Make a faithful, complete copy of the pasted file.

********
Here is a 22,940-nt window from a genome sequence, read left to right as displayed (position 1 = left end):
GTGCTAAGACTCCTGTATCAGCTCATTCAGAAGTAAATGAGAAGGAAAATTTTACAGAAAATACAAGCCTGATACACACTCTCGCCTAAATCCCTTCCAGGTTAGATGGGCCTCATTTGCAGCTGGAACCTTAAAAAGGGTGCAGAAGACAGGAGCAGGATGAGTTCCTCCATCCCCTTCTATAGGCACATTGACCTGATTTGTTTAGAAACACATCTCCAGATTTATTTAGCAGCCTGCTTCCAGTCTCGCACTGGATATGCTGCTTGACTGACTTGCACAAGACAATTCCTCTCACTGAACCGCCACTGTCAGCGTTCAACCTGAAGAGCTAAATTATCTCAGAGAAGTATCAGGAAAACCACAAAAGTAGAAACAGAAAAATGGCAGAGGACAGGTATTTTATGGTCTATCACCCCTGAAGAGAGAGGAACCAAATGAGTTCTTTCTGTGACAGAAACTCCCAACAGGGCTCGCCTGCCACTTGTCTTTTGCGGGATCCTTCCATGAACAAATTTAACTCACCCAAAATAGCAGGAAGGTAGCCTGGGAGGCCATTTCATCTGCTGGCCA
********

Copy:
Here is a 22,940-nt window from a genome sequence, read left to right as displayed (position 1 = left end):
GTGCTAAGACTCCTGTATCAGCTCATTCAGAAGTAAATGAGAAGGAAAATTTTACAGAAAATACAAGCCTGATACACACTCTCGCCTAAATCCCTTCCAGGTTAGATGGGCCTCATTTGCAGCTGGAACCTTAAAAAGGGTGCAGAAGACAGGAGCAGGATGAGTTCCTCCATCCCCTTCTATAGGCACATTGACCTGATTTGTTTAGAAACACATCTCCAGATTTATTTAGCAGCCTGCTTCCAGTCTCGCACTGGATATGCTGCTTGACTGACTTGCACAAGACAATTCCTCTCACTGAACCGCCACTGTCAGCGTTCAACCTGAAGAGCTAAATTATCTCAGAGAAGTATCAGGAAAACCACAAAAGTAGAAACAGAAAAATGGCAGAGGACAGGTATTTTATGGTCTATCACCCCTGAAGAGAGAGGAACCAAATGAGTTCTTTCTGTGACAGAAACTCCCAACAGGGCTCGCCTGCCACTTGTCTTTTGCGGGATCCTTCCATGAACAAATTTAACTCACCCAAAATAGCAGGAAGGTAGCCTGGGAGGCCATTTCATCTGCTGGCCA